In Brazil, Parra et al. (2010) have estimated that for each percentage unit of drilled internodes, 1.14% of cane tonnage is lost. Thus, if an average production of 90 tons of cane per hectare and a sugar recovery of 12% is assumed, there would be a decrease of 123 kilograms of sugar for each percentage unit of drilled internodes. The same authors calculate a reduction of 0.42% in the efficiency of the extraction of sugar and a 0.21% in the obtaining of ethanol, for the same concept. For its part, the Ecuadorian Sugar Cane Research Center (Cincae) points out that losses due to D. saccharalis in that country, they can represent between 0.4% and 1.1% reduction in cane weight for every 1% of drilled internodes (Cincae, 2013).


In Colombia, there is a record of at least eight species of Diatraea: D. albicrinella Box, D. busckella Dyar & Heinrich, D. centrella (Möschler), D. indigenella Dyar & Heinrich, D. lineolata (Walker), D. saccharalis, D. tabernella and a new species in the process of description found in the department of Caquetá, Colombia; relegating to D. rose Heinrich and Colombian D. Box to the synonym status of D. busckella (Barrera et al., 2017; Solís & Metz, 2016). In the valley of the Cauca river, D. saccharalis and D. indigenella have been recorded for a long time attacking sugarcane (Vargas et al., 2015a), but in an outbreak of these pests between 2013 and 2014 in the northern and central areas, the presence of D. tabernella y D. busckella (Figure 1) causing high levels of damage, and where different levels of affectation by beneficial insects used in their biological control were observed, which led to the need to propose alternative pest management schemes, such as the incorporation of new natural enemies in the region as the parasitoid larval wasp Cotesia flavipes (Cameron) (Hymenoptera: Braconidae) (Vargas et al., 2017).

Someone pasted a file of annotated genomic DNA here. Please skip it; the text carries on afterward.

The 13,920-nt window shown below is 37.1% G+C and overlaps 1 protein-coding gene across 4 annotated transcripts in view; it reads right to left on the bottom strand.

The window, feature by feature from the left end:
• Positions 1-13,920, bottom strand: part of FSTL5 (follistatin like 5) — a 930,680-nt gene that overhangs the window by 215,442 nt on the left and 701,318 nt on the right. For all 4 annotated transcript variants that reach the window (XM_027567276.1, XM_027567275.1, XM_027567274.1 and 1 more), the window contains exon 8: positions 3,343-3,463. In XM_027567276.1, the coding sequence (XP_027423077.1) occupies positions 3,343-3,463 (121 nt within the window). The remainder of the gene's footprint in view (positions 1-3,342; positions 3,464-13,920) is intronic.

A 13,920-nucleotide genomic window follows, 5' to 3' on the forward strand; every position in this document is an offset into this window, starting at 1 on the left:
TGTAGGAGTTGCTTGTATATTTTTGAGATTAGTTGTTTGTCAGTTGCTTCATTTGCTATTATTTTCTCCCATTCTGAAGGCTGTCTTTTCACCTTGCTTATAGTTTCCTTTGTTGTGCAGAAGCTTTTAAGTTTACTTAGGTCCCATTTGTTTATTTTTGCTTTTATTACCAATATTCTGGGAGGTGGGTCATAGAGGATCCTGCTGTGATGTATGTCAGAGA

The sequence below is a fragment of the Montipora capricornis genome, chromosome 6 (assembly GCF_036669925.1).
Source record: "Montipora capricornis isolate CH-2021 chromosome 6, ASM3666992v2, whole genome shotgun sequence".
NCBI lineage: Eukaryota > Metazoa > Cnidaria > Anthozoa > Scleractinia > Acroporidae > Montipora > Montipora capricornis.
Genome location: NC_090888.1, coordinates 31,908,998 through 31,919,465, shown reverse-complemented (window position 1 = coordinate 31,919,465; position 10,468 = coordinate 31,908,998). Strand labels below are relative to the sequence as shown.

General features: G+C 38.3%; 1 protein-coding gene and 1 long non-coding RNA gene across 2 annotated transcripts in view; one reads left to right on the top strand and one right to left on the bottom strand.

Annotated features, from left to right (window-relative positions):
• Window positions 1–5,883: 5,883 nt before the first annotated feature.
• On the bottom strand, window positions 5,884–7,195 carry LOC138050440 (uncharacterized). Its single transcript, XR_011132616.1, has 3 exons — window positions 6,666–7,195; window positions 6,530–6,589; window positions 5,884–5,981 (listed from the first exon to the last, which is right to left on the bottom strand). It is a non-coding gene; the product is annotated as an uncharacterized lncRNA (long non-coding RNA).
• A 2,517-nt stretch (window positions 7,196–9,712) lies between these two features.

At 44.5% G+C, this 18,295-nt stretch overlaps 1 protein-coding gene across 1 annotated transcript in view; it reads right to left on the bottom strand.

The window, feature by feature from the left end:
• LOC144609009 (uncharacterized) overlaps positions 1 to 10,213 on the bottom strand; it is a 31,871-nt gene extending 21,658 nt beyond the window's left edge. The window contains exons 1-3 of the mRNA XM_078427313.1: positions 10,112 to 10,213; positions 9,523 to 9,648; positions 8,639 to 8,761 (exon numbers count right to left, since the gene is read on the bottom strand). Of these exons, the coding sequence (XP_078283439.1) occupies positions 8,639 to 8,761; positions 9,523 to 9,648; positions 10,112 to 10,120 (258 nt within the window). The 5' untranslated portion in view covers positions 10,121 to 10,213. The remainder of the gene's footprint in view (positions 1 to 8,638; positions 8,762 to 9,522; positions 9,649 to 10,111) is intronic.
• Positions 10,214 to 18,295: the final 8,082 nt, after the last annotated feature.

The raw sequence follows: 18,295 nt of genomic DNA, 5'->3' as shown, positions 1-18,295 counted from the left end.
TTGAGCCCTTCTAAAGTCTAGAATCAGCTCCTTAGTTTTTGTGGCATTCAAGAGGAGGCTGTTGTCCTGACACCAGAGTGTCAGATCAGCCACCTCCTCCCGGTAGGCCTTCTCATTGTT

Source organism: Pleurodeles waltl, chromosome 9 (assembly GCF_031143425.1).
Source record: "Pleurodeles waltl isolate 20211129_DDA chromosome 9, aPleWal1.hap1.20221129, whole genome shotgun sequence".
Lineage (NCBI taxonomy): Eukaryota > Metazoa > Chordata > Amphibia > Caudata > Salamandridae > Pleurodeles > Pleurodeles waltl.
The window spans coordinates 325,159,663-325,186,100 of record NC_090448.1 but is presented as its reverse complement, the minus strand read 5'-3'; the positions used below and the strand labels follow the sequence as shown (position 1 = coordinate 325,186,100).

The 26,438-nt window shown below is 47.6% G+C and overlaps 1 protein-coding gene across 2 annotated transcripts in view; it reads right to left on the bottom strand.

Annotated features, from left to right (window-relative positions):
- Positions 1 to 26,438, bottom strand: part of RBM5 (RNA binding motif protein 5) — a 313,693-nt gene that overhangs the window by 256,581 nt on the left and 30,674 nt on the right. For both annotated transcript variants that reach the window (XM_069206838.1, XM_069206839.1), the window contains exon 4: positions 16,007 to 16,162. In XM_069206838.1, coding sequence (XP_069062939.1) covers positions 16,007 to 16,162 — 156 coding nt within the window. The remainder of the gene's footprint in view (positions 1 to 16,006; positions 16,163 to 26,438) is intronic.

Figure 1. Larvae of Diatraea spp. TO) D. saccharalis, B) D. indigenella, C) D. tabernella and D) D. busckella (Photos LA Lastra).